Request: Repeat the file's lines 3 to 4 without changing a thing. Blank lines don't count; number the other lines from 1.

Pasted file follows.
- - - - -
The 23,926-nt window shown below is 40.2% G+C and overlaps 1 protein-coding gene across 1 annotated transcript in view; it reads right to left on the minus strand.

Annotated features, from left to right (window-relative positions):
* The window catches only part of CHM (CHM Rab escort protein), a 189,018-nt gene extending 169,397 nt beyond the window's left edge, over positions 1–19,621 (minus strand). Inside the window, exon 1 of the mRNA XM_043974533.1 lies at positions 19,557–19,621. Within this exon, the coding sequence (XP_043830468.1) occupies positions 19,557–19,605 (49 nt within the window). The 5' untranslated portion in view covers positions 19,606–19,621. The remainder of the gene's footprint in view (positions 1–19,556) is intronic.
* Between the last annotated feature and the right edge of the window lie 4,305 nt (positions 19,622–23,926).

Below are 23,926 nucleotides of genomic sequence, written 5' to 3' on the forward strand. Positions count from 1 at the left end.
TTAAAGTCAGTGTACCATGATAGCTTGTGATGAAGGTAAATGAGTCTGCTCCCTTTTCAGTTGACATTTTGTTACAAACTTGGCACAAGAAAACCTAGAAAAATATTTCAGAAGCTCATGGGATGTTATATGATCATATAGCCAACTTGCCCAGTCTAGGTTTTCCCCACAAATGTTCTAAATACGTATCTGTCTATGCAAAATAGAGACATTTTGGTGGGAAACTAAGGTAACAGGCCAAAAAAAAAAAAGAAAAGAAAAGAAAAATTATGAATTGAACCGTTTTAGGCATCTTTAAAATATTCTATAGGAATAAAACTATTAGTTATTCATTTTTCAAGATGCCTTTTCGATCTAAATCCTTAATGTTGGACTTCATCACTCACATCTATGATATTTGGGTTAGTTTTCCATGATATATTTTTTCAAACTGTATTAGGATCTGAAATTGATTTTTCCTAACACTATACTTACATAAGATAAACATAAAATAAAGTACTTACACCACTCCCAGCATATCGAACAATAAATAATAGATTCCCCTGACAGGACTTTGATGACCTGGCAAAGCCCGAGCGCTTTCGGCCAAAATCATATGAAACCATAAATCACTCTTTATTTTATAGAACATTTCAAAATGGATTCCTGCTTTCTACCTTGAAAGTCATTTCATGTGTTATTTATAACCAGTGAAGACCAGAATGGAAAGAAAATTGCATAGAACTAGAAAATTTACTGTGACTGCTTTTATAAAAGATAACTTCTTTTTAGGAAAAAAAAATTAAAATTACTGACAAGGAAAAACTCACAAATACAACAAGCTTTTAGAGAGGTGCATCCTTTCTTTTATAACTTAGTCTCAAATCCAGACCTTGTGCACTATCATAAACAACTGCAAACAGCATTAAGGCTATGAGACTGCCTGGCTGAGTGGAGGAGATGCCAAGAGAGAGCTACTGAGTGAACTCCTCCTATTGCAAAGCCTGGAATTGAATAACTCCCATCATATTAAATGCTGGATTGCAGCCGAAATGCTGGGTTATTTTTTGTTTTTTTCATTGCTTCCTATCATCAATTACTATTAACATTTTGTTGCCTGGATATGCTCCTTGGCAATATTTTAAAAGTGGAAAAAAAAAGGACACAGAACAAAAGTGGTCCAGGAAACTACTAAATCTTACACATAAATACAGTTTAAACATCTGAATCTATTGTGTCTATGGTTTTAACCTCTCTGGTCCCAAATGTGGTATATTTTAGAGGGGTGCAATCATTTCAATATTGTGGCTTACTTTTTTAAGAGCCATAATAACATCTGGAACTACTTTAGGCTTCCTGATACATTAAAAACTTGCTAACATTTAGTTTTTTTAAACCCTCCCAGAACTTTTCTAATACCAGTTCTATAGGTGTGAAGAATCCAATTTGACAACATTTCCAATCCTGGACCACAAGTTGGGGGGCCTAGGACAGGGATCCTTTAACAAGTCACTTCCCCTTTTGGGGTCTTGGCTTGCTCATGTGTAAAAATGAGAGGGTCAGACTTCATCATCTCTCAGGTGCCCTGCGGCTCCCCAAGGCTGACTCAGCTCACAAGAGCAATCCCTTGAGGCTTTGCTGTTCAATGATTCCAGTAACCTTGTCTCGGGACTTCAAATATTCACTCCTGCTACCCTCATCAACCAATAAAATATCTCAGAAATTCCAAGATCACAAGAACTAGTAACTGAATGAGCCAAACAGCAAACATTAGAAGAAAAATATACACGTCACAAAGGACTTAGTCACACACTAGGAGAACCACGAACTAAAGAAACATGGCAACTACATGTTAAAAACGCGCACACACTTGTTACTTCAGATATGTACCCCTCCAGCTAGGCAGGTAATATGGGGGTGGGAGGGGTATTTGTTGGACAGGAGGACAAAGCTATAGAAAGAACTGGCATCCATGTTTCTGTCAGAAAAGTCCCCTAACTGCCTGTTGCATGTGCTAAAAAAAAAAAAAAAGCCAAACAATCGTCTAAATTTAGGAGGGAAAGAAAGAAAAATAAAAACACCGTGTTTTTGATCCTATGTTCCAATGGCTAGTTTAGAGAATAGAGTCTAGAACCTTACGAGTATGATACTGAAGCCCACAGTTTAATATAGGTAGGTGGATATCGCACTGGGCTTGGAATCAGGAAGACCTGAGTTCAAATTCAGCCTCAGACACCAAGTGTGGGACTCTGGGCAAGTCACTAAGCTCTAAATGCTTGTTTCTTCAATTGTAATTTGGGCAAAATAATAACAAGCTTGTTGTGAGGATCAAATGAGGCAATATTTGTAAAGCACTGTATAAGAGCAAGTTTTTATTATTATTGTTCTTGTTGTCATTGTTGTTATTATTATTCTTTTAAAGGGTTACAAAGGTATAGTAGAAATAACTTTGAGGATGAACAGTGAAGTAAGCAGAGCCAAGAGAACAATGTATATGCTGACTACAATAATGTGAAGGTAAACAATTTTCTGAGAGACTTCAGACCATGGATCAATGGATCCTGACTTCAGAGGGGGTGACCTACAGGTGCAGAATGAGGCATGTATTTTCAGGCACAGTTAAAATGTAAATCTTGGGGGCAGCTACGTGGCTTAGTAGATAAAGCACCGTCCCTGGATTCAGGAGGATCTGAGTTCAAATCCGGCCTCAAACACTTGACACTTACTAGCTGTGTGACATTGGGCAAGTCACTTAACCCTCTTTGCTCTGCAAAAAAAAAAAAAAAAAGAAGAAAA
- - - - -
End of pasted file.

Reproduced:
* The window catches only part of CHM (CHM Rab escort protein), a 189,018-nt gene extending 169,397 nt beyond the window's left edge, over positions 1–19,621 (minus strand). Inside the window, exon 1 of the mRNA XM_043974533.1 lies at positions 19,557–19,621. Within this exon, the coding sequence (XP_043830468.1) occupies positions 19,557–19,605 (49 nt within the window). The 5' untranslated portion in view covers positions 19,606–19,621. The remainder of the gene's footprint in view (positions 1–19,556) is intronic.
* Between the last annotated feature and the right edge of the window lie 4,305 nt (positions 19,622–23,926).